Published: 24th March 2017
Dance is therapeutic, it has the ability to heal
...says the dance guru, Shiamak Davar as he opens up about his academy, choreographing for films and why dance needs to be in the education system
He’s known as the guru of contemporary dance in India. He’s been responsible for modernising dance styles. He’s the brains behind many popular movie dance sequences that we’ve come to cherish like ‘The Dance of Envy’ number from the 1997 hit, Dil Toh Pagal Hai. But 55-year-old Shiamak Davar still hasn’t run out of energy. With his motto ‘Have Feet, Will Dance’ firmly in place, Shiamak believes that everyone can dance and that everyone should be given a chance to express themselves through dance. Excerpts:
When were you introduced to dance? Did you always know that dancing would be your career?
My first love was singing and I used to act in a lot of musical productions. Dancing happened to me much later. I chanced upon dance classes at the Pineapple Studio in London, where the teacher thought I had prior training. She was shocked to know that I had never learnt ballet before. I took the training forward and then decided to come back and start western jazz dance classes in India. I realised my mission was to spread joy through dance. Thirty years later, my mission is still going strong.
You must’ve faced a lot of opposition to take up dancing as a career. How did you cope?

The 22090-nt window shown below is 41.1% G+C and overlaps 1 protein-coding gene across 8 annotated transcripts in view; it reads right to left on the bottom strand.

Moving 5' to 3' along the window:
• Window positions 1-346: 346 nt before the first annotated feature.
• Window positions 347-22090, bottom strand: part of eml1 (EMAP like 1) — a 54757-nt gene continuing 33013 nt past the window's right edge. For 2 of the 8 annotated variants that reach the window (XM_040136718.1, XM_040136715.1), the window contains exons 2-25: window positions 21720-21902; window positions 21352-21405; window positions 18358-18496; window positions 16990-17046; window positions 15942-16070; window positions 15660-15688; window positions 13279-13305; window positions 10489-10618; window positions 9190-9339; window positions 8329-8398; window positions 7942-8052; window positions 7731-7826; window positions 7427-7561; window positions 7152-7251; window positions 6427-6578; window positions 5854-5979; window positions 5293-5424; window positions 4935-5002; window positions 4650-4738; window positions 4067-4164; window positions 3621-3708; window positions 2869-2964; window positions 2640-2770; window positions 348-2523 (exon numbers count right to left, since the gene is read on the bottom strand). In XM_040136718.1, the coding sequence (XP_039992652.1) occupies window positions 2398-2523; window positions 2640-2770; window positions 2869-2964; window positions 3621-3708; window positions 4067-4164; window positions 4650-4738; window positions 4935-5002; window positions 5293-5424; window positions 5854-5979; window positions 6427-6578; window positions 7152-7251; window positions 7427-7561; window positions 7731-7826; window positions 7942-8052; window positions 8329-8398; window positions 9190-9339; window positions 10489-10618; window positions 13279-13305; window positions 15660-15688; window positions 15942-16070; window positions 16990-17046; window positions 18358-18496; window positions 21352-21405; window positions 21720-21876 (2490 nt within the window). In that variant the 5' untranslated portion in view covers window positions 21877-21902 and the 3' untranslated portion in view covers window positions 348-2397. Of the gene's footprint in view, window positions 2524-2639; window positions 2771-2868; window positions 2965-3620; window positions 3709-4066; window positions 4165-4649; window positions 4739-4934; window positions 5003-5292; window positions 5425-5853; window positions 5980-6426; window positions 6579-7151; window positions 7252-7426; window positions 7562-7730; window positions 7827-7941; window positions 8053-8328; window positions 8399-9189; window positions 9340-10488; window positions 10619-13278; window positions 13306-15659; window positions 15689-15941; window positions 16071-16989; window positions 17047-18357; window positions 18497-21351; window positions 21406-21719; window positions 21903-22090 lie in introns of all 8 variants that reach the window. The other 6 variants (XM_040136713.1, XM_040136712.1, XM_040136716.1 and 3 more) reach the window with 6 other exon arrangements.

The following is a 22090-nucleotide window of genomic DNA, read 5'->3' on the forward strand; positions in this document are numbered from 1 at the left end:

Dance wasn’t accepted as a career when I started out, for men or for women. So here I was, trying to start a dance school for a style that was unheard of in this country. So, I had faced a lot of rejection. Even to find a space to conduct my classes was a task. My first class had only seven students, five of whom were family and friends. But I knew that this was what I had to do, this was what made me happy. So, I never looked at it as a failure. Sometimes, I find silly joy in knowing that the people who had ridiculed my passion back in the day, are now sending their kids to me for classes.
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Who is your favourite dancer in the film industry and why?
You know, it is amazing how hardworking and professional our actors are in Bollywood. Right from legends like Amitabh Bachchan, Shah Rukh Khan and Govinda to current stars like Ranveer Singh and Varun Dhawan. My dream came true when I choreographed Madhuri in my very first film. In the current roster, Deepika Padukone, Priyanka Chopra, Alia Bhatt are just so talented. But honestly, my personal all-time favourites are Helenji and Govinda!
What was your motivation behind starting a school?
Belonging to a family of educationists, I always understood the importance of education. My parents ensured that I completed my graduation before I decided to pursue my passion. Even in my field of choice, I followed the path of education — dance education. Like I said, when I started thirty years ago, dance was not considered a viable career. That is why I started a school that offered dance classes with complete knowledge and training. I wanted people to experience the same joy that I derived from dancing. I wanted to create a platform for people to express themselves through movement, without being judged. Whether they are four or eighty four, everyone learns and performs on stage. The sense of achievement and fulfilment they get is greater than any other feeling. It’s great to see what impact it has had on people over the past three decades.